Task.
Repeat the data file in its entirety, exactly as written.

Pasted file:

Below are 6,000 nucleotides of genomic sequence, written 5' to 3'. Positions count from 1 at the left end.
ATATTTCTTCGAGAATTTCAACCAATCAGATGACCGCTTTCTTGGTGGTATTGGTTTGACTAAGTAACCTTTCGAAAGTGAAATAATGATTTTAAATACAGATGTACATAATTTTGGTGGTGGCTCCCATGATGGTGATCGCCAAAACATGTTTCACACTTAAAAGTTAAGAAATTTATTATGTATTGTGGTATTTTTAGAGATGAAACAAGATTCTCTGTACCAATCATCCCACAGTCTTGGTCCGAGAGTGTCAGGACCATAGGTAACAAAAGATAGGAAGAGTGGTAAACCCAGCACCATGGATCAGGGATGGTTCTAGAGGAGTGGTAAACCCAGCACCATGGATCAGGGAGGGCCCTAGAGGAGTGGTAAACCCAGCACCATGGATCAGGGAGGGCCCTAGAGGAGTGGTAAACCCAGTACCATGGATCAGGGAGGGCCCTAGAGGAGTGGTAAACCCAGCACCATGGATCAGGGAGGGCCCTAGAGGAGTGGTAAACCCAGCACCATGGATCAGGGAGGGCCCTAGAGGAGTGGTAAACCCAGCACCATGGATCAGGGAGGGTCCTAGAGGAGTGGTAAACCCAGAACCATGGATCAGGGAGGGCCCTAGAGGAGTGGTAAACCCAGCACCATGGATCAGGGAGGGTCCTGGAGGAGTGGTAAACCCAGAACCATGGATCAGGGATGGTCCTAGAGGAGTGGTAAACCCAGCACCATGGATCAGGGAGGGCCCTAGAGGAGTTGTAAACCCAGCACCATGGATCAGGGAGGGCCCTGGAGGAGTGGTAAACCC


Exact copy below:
Below are 6,000 nucleotides of genomic sequence, written 5' to 3'. Positions count from 1 at the left end.
ATATTTCTTCGAGAATTTCAACCAATCAGATGACCGCTTTCTTGGTGGTATTGGTTTGACTAAGTAACCTTTCGAAAGTGAAATAATGATTTTAAATACAGATGTACATAATTTTGGTGGTGGCTCCCATGATGGTGATCGCCAAAACATGTTTCACACTTAAAAGTTAAGAAATTTATTATGTATTGTGGTATTTTTAGAGATGAAACAAGATTCTCTGTACCAATCATCCCACAGTCTTGGTCCGAGAGTGTCAGGACCATAGGTAACAAAAGATAGGAAGAGTGGTAAACCCAGCACCATGGATCAGGGATGGTTCTAGAGGAGTGGTAAACCCAGCACCATGGATCAGGGAGGGCCCTAGAGGAGTGGTAAACCCAGCACCATGGATCAGGGAGGGCCCTAGAGGAGTGGTAAACCCAGTACCATGGATCAGGGAGGGCCCTAGAGGAGTGGTAAACCCAGCACCATGGATCAGGGAGGGCCCTAGAGGAGTGGTAAACCCAGCACCATGGATCAGGGAGGGCCCTAGAGGAGTGGTAAACCCAGCACCATGGATCAGGGAGGGTCCTAGAGGAGTGGTAAACCCAGAACCATGGATCAGGGAGGGCCCTAGAGGAGTGGTAAACCCAGCACCATGGATCAGGGAGGGTCCTGGAGGAGTGGTAAACCCAGAACCATGGATCAGGGATGGTCCTAGAGGAGTGGTAAACCCAGCACCATGGATCAGGGAGGGCCCTAGAGGAGTTGTAAACCCAGCACCATGGATCAGGGAGGGCCCTGGAGGAGTGGTAAACCC